5 spring and summer safety tips

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Canadians enjoy some of the best spring and summer seasons. They take advantage of the great weather to have lots of fun outdoor activities. Barbecuing, for example, is one of the most popular family events in the spring and summer months.

If it’s your first time to have a barbecue, it’s important to observe safe practices especially if you’re planning on doing it while camping. According to Environment Canada, approximately 8,000 wildfires occur each year in Canada, burning an average area of 2.5 million hectares. About 55% of these fires are human-caused (Wildfires, getprepared.gc.ca).

Important: Before setting up any open fires, backyard fire pits, or using charcoal and wood-burning barbecues (and other recreational fires) check the weather. Dry and windy weather can cause fires to spread rapidly. The City can also impose a fire ban. Under a ban, even those issued with a permit should not start these types of recreational/open fires. Check the Fire Paramedic Service in your area for advisories.

Here are five safety tips to enjoy your barbeque while protecting your family and community:

  1. Be prepared

    Before you start a bonfire or barbecue, make sure that you are prepared with the basics. For example, have a fire extinguisher nearby and know how to operate it. List all emergency contacts, such as the fire department, in an easily accessible place. It is also a great idea to have a bucket of water nearby or a hose that is fixed to a water pipe if possible.

  2. Know where to do it

    Choose the location of your activities carefully. Never start an open fire for cooking indoors. When setting up outside, keep your distance from trees, tents, and other objects that could catch fire easily. Never leave a lit grill or open campfire unattended. Wind can fan the flames and make it bigger or spread farther. Kids can also play nearby and get injured. Speaking of kids, don’t let them play with matches and barbeque lighters or light fireworks unsupervised by adults.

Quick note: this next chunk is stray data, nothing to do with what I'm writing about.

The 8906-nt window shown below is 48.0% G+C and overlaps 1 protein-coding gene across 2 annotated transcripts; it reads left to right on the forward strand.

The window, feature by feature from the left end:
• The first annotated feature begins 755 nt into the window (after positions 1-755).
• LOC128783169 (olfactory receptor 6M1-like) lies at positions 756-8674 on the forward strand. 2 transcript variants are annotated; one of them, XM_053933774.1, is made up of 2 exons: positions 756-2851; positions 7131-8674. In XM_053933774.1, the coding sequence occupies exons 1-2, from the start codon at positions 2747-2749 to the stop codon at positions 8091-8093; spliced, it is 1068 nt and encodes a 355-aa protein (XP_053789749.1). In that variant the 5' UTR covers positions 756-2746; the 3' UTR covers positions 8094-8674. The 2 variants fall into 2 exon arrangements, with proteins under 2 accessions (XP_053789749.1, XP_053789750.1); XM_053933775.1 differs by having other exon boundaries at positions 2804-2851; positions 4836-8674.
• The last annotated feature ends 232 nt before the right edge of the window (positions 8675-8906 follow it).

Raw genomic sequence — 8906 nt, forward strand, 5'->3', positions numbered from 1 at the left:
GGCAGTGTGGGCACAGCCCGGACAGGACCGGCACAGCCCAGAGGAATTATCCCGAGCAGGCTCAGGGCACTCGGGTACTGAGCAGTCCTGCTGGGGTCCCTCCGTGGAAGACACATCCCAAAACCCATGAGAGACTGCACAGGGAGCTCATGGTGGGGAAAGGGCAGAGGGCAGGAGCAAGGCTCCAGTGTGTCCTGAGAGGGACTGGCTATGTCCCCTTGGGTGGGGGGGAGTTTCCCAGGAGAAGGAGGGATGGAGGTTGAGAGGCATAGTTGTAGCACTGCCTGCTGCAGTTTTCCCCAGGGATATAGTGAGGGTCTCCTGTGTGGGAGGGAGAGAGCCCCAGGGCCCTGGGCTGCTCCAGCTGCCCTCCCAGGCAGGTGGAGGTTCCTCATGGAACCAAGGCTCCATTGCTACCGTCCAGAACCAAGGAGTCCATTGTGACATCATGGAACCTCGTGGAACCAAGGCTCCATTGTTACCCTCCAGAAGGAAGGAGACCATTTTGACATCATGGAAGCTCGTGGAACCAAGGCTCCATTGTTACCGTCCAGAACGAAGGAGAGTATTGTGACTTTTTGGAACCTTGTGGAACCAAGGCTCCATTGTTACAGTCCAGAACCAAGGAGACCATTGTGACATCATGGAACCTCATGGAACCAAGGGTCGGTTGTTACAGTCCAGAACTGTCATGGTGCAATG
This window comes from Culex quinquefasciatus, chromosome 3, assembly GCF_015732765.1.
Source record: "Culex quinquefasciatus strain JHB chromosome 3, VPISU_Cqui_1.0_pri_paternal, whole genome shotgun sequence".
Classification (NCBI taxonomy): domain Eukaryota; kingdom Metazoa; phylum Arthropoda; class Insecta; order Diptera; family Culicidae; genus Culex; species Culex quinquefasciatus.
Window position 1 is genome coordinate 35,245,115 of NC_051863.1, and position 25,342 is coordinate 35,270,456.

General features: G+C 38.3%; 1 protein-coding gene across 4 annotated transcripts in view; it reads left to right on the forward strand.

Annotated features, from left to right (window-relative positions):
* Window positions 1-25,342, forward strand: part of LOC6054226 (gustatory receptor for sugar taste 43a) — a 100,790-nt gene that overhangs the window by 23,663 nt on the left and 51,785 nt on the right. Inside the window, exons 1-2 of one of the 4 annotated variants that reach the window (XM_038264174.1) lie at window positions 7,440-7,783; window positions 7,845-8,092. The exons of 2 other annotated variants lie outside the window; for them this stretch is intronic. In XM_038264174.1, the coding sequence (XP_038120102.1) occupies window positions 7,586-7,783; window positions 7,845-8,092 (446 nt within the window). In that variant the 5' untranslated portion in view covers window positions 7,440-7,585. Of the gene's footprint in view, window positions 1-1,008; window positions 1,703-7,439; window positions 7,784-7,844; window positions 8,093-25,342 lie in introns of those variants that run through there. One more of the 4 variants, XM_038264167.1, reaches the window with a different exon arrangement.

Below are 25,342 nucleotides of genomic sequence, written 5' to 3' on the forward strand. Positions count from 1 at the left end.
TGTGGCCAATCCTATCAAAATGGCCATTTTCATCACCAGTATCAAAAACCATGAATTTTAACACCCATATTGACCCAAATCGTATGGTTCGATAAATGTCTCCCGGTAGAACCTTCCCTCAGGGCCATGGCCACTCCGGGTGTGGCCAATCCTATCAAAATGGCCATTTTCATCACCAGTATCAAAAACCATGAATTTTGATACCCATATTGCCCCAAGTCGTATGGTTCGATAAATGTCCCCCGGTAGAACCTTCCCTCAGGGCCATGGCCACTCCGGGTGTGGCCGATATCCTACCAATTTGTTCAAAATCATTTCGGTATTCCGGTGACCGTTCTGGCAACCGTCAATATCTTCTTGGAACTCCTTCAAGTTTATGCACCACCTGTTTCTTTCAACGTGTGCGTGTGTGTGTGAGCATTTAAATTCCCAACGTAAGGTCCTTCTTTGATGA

3. Use proper equipment and tools

    Use equipment that you know how to operate. Learn how to use them safely or ask someone who knows how to show you. Don’t use gasoline to start a campfire or use it for your grill if it’s not intended. When cooking, use long-handled grilling utensils and tongs. Also, have heat-resistant oven mitts to limit exposure to heat or flames.

  4. Clean and maintain your grill

    Always clean your barbecue grill before and after each use. This reduces the build-up of grease that can make surfaces flammable. It will also ensure the freshness of your food. Check your propane tanks for leaks or damage periodically. Ask a professional to do this if you don’t know how.

  5. Safety first!

    If there is a fire, your safety and the safety of others should be always the priority. Don’t be a hero and try to put out a fire that is out of hand. You can get injured or make the situation worse. Call the authorities, keep your distance from the flames, and seek shelter.

by Bedel Shafea
Article updated July 15, 2021.

Sources: Wildfires (getprepared.gc.ca); and Spring and summer fire safety tips, Ontario Association of Fire Chiefs. Accessed May 19, 2021.

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Community Resources

For more fire safety tips, go to: Province of Manitoba | Wildfire (gov.mb.ca)

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